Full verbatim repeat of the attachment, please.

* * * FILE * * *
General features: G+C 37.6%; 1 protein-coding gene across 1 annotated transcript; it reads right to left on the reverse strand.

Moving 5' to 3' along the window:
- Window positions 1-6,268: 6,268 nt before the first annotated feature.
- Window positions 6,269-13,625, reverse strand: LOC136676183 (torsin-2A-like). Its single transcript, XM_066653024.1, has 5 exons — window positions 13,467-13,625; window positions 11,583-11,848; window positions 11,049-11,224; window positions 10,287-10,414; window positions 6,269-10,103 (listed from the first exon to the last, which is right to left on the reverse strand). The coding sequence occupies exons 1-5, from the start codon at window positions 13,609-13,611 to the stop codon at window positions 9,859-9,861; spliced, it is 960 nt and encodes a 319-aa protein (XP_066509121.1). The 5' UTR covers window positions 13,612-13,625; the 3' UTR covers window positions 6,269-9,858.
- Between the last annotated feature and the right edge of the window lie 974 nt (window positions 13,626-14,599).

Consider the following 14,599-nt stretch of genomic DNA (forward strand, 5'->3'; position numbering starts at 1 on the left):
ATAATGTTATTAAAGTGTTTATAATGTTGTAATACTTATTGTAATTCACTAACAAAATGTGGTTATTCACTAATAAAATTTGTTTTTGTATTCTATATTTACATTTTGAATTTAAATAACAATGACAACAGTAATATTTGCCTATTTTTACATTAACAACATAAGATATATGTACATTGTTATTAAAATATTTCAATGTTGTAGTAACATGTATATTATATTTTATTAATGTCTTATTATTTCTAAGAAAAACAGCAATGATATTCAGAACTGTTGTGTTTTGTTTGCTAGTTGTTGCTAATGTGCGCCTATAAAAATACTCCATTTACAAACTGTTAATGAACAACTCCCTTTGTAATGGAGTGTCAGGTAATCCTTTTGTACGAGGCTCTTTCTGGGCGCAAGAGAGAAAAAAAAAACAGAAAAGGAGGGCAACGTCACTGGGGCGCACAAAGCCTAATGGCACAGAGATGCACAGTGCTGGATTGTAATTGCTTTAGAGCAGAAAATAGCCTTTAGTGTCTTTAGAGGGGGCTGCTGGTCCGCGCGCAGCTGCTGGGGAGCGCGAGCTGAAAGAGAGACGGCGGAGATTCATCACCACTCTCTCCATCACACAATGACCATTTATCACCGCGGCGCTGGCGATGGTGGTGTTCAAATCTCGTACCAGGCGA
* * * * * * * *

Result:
General features: G+C 37.6%; 1 protein-coding gene across 1 annotated transcript; it reads right to left on the reverse strand.

Moving 5' to 3' along the window:
- Window positions 1-6,268: 6,268 nt before the first annotated feature.
- Window positions 6,269-13,625, reverse strand: LOC136676183 (torsin-2A-like). Its single transcript, XM_066653024.1, has 5 exons — window positions 13,467-13,625; window positions 11,583-11,848; window positions 11,049-11,224; window positions 10,287-10,414; window positions 6,269-10,103 (listed from the first exon to the last, which is right to left on the reverse strand). The coding sequence occupies exons 1-5, from the start codon at window positions 13,609-13,611 to the stop codon at window positions 9,859-9,861; spliced, it is 960 nt and encodes a 319-aa protein (XP_066509121.1). The 5' UTR covers window positions 13,612-13,625; the 3' UTR covers window positions 6,269-9,858.
- Between the last annotated feature and the right edge of the window lie 974 nt (window positions 13,626-14,599).

Consider the following 14,599-nt stretch of genomic DNA (forward strand, 5'->3'; position numbering starts at 1 on the left):
ATAATGTTATTAAAGTGTTTATAATGTTGTAATACTTATTGTAATTCACTAACAAAATGTGGTTATTCACTAATAAAATTTGTTTTTGTATTCTATATTTACATTTTGAATTTAAATAACAATGACAACAGTAATATTTGCCTATTTTTACATTAACAACATAAGATATATGTACATTGTTATTAAAATATTTCAATGTTGTAGTAACATGTATATTATATTTTATTAATGTCTTATTATTTCTAAGAAAAACAGCAATGATATTCAGAACTGTTGTGTTTTGTTTGCTAGTTGTTGCTAATGTGCGCCTATAAAAATACTCCATTTACAAACTGTTAATGAACAACTCCCTTTGTAATGGAGTGTCAGGTAATCCTTTTGTACGAGGCTCTTTCTGGGCGCAAGAGAGAAAAAAAAAACAGAAAAGGAGGGCAACGTCACTGGGGCGCACAAAGCCTAATGGCACAGAGATGCACAGTGCTGGATTGTAATTGCTTTAGAGCAGAAAATAGCCTTTAGTGTCTTTAGAGGGGGCTGCTGGTCCGCGCGCAGCTGCTGGGGAGCGCGAGCTGAAAGAGAGACGGCGGAGATTCATCACCACTCTCTCCATCACACAATGACCATTTATCACCGCGGCGCTGGCGATGGTGGTGTTCAAATCTCGTACCAGGCGA